If you file for divorce during the course of a bankruptcy, the divorce court will not have jurisdiction over any of your assets or liabilities that are part of your bankruptcy estate. The divorce court can get jurisdiction to dissolve the assets and liabilities of your marriage if your bankruptcy stay is lifted.
Your bankruptcy proceedings will vary depending on whether you have filed a single or joint bankruptcy and whether you have filed for Chapter 7 or Chapter 13 bankruptcy. Your family law attorney and bankruptcy attorney should work together to determine the best course of action for your cases.
Although your assets and liabilities may not be part of your divorce proceedings, the divorce court maintains jurisdiction to order spousal support or child support. Both of these obligations are non-dischargeable in bankruptcy.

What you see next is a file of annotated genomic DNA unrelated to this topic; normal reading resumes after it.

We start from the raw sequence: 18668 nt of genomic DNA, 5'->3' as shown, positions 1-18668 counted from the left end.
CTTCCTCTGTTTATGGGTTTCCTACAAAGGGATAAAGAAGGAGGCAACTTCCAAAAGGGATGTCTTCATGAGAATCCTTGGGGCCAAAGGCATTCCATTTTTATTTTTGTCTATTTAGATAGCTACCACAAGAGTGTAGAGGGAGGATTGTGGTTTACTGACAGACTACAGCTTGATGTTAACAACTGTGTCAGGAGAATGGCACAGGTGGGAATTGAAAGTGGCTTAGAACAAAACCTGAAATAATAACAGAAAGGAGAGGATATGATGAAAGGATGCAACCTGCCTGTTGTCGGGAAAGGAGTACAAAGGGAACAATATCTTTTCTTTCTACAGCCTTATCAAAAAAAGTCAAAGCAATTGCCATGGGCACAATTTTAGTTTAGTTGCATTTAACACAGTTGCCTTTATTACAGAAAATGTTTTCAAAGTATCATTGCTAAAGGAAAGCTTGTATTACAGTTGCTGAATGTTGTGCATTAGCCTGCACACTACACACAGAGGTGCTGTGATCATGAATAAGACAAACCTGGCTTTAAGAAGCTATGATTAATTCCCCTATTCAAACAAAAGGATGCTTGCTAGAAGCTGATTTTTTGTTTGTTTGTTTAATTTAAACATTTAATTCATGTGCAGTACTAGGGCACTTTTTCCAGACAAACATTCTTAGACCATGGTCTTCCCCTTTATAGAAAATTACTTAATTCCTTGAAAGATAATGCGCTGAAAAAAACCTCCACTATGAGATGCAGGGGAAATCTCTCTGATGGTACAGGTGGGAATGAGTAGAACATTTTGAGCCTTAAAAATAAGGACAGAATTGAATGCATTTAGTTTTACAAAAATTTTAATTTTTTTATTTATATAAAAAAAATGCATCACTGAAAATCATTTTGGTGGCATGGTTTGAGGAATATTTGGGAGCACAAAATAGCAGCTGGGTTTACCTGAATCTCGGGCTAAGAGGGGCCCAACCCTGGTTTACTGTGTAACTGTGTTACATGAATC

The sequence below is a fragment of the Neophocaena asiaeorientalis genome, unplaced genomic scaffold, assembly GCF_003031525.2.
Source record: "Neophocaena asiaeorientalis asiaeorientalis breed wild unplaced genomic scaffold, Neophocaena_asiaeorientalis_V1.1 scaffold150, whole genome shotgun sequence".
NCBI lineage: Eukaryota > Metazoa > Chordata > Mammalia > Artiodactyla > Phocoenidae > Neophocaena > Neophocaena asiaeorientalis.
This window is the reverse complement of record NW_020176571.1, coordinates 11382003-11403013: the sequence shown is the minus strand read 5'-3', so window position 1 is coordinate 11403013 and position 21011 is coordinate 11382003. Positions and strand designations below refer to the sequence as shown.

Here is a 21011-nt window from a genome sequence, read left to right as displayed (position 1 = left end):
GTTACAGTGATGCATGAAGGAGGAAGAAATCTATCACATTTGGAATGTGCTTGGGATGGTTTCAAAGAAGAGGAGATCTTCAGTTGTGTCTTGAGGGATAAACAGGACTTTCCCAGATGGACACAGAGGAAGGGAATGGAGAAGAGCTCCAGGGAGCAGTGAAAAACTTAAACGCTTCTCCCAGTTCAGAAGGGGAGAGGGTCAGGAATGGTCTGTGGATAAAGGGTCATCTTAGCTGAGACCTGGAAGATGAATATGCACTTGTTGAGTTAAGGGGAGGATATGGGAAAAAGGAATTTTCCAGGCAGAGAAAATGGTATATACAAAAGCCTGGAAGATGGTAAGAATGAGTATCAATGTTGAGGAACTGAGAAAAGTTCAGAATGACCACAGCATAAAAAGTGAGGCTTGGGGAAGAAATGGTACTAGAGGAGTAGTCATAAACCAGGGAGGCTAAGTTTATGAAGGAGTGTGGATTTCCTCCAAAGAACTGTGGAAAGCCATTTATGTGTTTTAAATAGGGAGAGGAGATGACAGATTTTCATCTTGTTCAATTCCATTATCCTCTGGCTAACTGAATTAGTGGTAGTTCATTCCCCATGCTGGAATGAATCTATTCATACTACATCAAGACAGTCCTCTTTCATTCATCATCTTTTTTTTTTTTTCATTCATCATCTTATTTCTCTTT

Spousal or child support will be awarded just like it would in any case, even if you are in bankruptcy. The divorce court also has authority to make child custody and parenting time decisions.
Although I practice law in Michigan, I cannot give you legal advice without thoroughly reviewing your case. Do not rely on this information as establishing an attorney-client relationship. Contact an attorney immediately for assistance. Cordell & Cordell does represent clients in Michigan.
Jill A. Duffy is an Associate Attorney in the Troy, Mich., office of Cordell & Cordell. She is licensed to practice in the state of Michigan. Ms. Duffy received her BA in Psychology and Spanish and graduated Magna Cum Laude from Oakland University. She received her Juris Doctor from Michigan State University College of Law and graduated Magna Cum Laude.